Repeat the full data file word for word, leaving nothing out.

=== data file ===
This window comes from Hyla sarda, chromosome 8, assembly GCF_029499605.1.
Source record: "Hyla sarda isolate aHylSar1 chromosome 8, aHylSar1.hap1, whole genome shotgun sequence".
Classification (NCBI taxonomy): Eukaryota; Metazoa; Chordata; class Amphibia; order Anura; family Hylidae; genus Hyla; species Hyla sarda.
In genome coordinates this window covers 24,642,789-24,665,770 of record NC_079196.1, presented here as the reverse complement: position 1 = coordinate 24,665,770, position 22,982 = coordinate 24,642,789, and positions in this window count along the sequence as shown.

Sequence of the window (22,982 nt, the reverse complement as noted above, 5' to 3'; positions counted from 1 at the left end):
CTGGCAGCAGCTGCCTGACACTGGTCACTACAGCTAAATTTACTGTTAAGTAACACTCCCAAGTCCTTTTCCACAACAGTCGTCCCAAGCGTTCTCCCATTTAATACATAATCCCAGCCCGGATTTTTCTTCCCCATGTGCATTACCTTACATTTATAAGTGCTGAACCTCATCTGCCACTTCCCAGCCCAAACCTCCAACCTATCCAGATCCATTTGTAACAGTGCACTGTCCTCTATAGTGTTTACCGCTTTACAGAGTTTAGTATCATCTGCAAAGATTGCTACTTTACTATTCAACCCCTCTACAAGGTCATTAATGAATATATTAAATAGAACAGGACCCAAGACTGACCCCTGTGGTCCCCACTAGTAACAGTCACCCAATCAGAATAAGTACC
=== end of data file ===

This window comes from Hyla sarda, chromosome 8, assembly GCF_029499605.1.
Source record: "Hyla sarda isolate aHylSar1 chromosome 8, aHylSar1.hap1, whole genome shotgun sequence".
Classification (NCBI taxonomy): Eukaryota; Metazoa; Chordata; class Amphibia; order Anura; family Hylidae; genus Hyla; species Hyla sarda.
In genome coordinates this window covers 24,642,789-24,665,770 of record NC_079196.1, presented here as the reverse complement: position 1 = coordinate 24,665,770, position 22,982 = coordinate 24,642,789, and positions in this window count along the sequence as shown.

Sequence of the window (22,982 nt, the reverse complement as noted above, 5' to 3'; positions counted from 1 at the left end):
CTGGCAGCAGCTGCCTGACACTGGTCACTACAGCTAAATTTACTGTTAAGTAACACTCCCAAGTCCTTTTCCACAACAGTCGTCCCAAGCGTTCTCCCATTTAATACATAATCCCAGCCCGGATTTTTCTTCCCCATGTGCATTACCTTACATTTATAAGTGCTGAACCTCATCTGCCACTTCCCAGCCCAAACCTCCAACCTATCCAGATCCATTTGTAACAGTGCACTGTCCTCTATAGTGTTTACCGCTTTACAGAGTTTAGTATCATCTGCAAAGATTGCTACTTTACTATTCAACCCCTCTACAAGGTCATTAATGAATATATTAAATAGAACAGGACCCAAGACTGACCCCTGTGGTCCCCACTAGTAACAGTCACCCAATCAGAATAAGTACC